Abundant in these waters, the anchovy has been fished here since Roman times. Traditionally they are caught at night by the ‘lampare’, the anchovy fishermen, who take lamps out to lead the fish into their nets. The delicate morsels can be eaten fried with a coating of egg, Parmesan and herbs, or simply marinated in olive oil. If you want to take some home to add to your pasta sauces you can buy them dried and preserved.
Pasta al Pesto
Every region in Italy is proud of its local pasta dish and Cinque Terre’s offering doesn’t disappoint. This delicious and vibrant plate of food is made with a bright green sauce that combines basil from Genoa, pine nuts, Parmesan, Pecorino, garlic, salt and olive oil. Served with Trenette or Trofie pasta, boiled green beans and potatoes, it has now earned a Protected Designation of Origin (DOP) to honour its authenticity.
What to Drink
The white wines of this coastal haven are sublime. Dry but accentuated with herbal notes, they make the perfect pairing for seafood. The 26 producers making the wines today use any combination of the Bosca, Albarola or Vermentino grapes, and there are several varieties to choose from.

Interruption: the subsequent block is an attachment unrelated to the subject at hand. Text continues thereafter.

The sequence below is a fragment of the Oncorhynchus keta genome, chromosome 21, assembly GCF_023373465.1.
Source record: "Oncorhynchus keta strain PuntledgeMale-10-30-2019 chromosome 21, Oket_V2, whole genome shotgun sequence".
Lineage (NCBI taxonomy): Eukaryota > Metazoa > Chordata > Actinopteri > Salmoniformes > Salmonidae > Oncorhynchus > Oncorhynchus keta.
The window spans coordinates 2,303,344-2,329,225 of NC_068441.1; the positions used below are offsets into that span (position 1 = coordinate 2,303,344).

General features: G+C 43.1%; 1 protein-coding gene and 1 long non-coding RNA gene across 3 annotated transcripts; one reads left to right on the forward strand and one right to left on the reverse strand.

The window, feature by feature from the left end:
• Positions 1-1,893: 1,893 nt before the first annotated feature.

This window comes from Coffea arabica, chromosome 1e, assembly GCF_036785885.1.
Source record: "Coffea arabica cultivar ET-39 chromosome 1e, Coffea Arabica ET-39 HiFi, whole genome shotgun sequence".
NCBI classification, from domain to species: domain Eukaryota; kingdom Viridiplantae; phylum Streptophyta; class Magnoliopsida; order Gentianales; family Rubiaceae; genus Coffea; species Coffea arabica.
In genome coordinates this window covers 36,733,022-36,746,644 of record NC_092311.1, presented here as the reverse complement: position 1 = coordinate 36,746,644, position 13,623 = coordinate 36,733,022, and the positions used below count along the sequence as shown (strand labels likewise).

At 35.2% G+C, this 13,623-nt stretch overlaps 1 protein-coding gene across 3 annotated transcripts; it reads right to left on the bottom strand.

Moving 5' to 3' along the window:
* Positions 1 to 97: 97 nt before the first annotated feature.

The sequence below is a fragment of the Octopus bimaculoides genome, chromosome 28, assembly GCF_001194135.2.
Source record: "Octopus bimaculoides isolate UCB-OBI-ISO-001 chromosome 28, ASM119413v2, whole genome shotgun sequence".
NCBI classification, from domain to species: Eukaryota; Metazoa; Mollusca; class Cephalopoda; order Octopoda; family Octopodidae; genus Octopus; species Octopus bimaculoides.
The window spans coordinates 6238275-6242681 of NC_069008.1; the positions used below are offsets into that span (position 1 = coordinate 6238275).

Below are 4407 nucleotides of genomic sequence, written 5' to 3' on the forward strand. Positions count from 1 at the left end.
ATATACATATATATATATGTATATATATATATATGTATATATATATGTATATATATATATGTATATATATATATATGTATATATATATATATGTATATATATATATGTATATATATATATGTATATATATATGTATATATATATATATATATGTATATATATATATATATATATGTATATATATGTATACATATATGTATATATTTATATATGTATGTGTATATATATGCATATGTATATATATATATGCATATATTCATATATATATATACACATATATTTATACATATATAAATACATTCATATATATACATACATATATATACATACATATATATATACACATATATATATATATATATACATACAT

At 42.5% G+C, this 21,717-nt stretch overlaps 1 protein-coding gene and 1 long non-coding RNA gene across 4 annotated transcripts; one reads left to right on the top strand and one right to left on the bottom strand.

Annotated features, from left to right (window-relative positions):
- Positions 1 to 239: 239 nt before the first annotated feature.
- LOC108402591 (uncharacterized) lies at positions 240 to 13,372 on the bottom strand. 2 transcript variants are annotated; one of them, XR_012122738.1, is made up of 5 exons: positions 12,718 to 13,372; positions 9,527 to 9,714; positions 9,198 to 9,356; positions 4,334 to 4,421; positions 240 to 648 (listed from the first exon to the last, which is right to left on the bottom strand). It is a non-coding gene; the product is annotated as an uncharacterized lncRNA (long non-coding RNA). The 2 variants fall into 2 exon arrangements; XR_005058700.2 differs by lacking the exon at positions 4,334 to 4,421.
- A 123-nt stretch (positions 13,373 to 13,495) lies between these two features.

For anyone with a sweet tooth, the local dessert wine, known as Sciacchetrá, is worth investigating. Made using the traditional method of drying the grapes in the sun to bring out their sweetness, the resultant liquid is a distinctive wine that matches beautifully with cheese or cake. If you are really interested in Sciacchetrá, you can pop to Manarola and visit the little museum.
We really hope that we have inspired you to consider taking a day trip from Florence to the Cinque Terre. There is so much to discover in this wonderful part of Italy, not least the charming village of Riomaggiore.
We Are Walkabout Florence
Here at Walkabout Florence, we make it our business to offer every one of our clients the very best of this beautiful part of Italy. Whatever your hopes for your trip, be it history, culture, food or wine, we want your experience to be the best it can be. A day trip from Florence to the Cinque Terre is one of our most popular and it allows you to enjoy a full day exploring the towns before returning to the city in time for dinner in the evening. Why not get in touch and let one of our expert team advise on the best tour for you.